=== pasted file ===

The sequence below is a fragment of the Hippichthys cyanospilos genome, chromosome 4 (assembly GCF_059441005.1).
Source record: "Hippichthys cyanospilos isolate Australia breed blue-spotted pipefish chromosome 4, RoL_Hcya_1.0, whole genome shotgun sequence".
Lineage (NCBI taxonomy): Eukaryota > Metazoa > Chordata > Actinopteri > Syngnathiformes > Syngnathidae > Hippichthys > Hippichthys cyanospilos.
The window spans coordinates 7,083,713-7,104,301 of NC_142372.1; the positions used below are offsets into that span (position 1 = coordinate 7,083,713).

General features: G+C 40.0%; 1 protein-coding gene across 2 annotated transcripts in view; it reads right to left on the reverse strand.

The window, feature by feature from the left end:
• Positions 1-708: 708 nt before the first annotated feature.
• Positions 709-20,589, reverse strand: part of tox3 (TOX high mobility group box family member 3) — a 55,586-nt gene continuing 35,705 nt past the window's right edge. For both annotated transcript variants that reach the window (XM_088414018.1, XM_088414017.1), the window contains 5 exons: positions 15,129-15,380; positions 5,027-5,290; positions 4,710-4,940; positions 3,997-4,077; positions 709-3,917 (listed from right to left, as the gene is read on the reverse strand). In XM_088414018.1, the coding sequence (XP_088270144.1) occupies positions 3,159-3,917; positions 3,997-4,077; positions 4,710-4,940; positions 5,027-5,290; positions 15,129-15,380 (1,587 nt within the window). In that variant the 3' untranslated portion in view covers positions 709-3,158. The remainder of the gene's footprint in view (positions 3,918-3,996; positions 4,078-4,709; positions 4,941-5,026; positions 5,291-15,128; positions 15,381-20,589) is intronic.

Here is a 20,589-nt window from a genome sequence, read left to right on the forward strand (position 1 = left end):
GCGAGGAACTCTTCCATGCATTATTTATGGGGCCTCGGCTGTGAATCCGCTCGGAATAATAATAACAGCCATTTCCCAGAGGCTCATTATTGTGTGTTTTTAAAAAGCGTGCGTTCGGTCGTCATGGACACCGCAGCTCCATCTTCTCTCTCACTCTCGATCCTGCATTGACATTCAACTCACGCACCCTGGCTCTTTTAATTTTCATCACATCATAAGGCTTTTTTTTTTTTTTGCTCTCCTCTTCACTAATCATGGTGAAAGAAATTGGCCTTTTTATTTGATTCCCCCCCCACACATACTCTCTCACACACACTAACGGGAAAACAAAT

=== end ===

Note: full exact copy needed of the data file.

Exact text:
The sequence below is a fragment of the Hippichthys cyanospilos genome, chromosome 4 (assembly GCF_059441005.1).
Source record: "Hippichthys cyanospilos isolate Australia breed blue-spotted pipefish chromosome 4, RoL_Hcya_1.0, whole genome shotgun sequence".
Lineage (NCBI taxonomy): Eukaryota > Metazoa > Chordata > Actinopteri > Syngnathiformes > Syngnathidae > Hippichthys > Hippichthys cyanospilos.
The window spans coordinates 7,083,713-7,104,301 of NC_142372.1; the positions used below are offsets into that span (position 1 = coordinate 7,083,713).

General features: G+C 40.0%; 1 protein-coding gene across 2 annotated transcripts in view; it reads right to left on the reverse strand.

The window, feature by feature from the left end:
• Positions 1-708: 708 nt before the first annotated feature.
• Positions 709-20,589, reverse strand: part of tox3 (TOX high mobility group box family member 3) — a 55,586-nt gene continuing 35,705 nt past the window's right edge. For both annotated transcript variants that reach the window (XM_088414018.1, XM_088414017.1), the window contains 5 exons: positions 15,129-15,380; positions 5,027-5,290; positions 4,710-4,940; positions 3,997-4,077; positions 709-3,917 (listed from right to left, as the gene is read on the reverse strand). In XM_088414018.1, the coding sequence (XP_088270144.1) occupies positions 3,159-3,917; positions 3,997-4,077; positions 4,710-4,940; positions 5,027-5,290; positions 15,129-15,380 (1,587 nt within the window). In that variant the 3' untranslated portion in view covers positions 709-3,158. The remainder of the gene's footprint in view (positions 3,918-3,996; positions 4,078-4,709; positions 4,941-5,026; positions 5,291-15,128; positions 15,381-20,589) is intronic.

Here is a 20,589-nt window from a genome sequence, read left to right on the forward strand (position 1 = left end):
GCGAGGAACTCTTCCATGCATTATTTATGGGGCCTCGGCTGTGAATCCGCTCGGAATAATAATAACAGCCATTTCCCAGAGGCTCATTATTGTGTGTTTTTAAAAAGCGTGCGTTCGGTCGTCATGGACACCGCAGCTCCATCTTCTCTCTCACTCTCGATCCTGCATTGACATTCAACTCACGCACCCTGGCTCTTTTAATTTTCATCACATCATAAGGCTTTTTTTTTTTTTTGCTCTCCTCTTCACTAATCATGGTGAAAGAAATTGGCCTTTTTATTTGATTCCCCCCCCACACATACTCTCTCACACACACTAACGGGAAAACAAAT